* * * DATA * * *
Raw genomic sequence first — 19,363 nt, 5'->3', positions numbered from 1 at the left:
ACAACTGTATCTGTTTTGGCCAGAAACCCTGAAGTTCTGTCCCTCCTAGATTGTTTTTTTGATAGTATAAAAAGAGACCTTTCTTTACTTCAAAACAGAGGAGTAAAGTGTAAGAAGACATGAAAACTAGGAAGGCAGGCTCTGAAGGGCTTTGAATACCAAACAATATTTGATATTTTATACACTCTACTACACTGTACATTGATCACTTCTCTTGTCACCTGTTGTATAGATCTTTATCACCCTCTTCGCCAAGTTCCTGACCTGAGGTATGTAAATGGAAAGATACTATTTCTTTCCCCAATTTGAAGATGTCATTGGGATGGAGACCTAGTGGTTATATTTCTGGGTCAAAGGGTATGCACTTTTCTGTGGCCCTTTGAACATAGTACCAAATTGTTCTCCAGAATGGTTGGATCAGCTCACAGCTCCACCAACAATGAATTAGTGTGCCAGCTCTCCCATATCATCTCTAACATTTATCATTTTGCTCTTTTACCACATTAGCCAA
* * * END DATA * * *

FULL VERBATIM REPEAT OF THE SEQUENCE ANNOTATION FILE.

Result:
Raw genomic sequence first — 19,363 nt, 5'->3', positions numbered from 1 at the left:
ACAACTGTATCTGTTTTGGCCAGAAACCCTGAAGTTCTGTCCCTCCTAGATTGTTTTTTTGATAGTATAAAAAGAGACCTTTCTTTACTTCAAAACAGAGGAGTAAAGTGTAAGAAGACATGAAAACTAGGAAGGCAGGCTCTGAAGGGCTTTGAATACCAAACAATATTTGATATTTTATACACTCTACTACACTGTACATTGATCACTTCTCTTGTCACCTGTTGTATAGATCTTTATCACCCTCTTCGCCAAGTTCCTGACCTGAGGTATGTAAATGGAAAGATACTATTTCTTTCCCCAATTTGAAGATGTCATTGGGATGGAGACCTAGTGGTTATATTTCTGGGTCAAAGGGTATGCACTTTTCTGTGGCCCTTTGAACATAGTACCAAATTGTTCTCCAGAATGGTTGGATCAGCTCACAGCTCCACCAACAATGAATTAGTGTGCCAGCTCTCCCATATCATCTCTAACATTTATCATTTTGCTCTTTTACCACATTAGCCAA